IN INTERSTITIAL SPACES
This graduate project explores how the convergence of disciplines at the post-secondary level, particularly through interstitial spaces, leads to increased collaboration and innovation. In order for academia to effectively address the complex, global challenges that we currently face, students and faculty must learn to be more agile and move fluidly in situations outside their primary discipline.
Architecturally there are many ways to foster active learning. The interstitial spaces between what is traditionally considered “primary” programmed areas, acting predominantly as circulation space, is a particularly interesting space which is often neglected. This space holds considerable potential due to it’s inherent flexibility and democratic nature.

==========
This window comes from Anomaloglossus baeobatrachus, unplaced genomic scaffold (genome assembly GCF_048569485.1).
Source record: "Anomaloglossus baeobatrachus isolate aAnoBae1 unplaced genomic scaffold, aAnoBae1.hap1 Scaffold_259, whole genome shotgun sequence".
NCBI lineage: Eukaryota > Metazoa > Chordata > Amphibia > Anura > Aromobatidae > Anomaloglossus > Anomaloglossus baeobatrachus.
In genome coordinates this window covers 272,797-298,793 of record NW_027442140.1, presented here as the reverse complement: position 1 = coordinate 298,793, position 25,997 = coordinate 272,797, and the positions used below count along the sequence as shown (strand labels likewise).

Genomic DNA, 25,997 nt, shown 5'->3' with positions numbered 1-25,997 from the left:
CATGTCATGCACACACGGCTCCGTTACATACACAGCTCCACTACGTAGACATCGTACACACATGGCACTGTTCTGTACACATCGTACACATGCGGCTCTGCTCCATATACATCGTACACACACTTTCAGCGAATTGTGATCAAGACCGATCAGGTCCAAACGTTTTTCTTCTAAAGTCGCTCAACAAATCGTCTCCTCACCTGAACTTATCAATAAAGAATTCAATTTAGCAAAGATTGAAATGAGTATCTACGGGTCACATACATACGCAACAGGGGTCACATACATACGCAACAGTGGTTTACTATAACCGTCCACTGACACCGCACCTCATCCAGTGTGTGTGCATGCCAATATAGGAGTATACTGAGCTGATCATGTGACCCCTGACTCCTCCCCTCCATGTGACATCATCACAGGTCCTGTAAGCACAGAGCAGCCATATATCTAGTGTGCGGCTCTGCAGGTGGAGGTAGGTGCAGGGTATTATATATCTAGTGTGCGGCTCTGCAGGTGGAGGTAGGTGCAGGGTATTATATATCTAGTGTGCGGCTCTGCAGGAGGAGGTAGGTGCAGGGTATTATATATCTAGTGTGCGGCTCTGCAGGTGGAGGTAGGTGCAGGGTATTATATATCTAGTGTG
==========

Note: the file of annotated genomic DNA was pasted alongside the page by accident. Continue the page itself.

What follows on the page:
This thesis grounds itself in the real-world context of Applied One, an interdisciplinary building proposed for UBC’s campus. The purpose of this project is not meant to explore massing of, nor the complex programmatic relationships present in, Applied One. Instead, it is intended to explore the principles of collaborative design and implement these into a series of designed experiences which are critical for the success of Applied One.
This project was intended to inspire and start a conversation around the future of higher education applied science buildings. It is meant to lay a foundation for ideation moving forward. The designs are intended to be somewhat abstract to allow for adaptation into a variety of successful schemes.
Fundamentally, a building’s “primary” programs should be secondary and subservient to the interstitial spaces.
Adam Rysanek [CHAIR]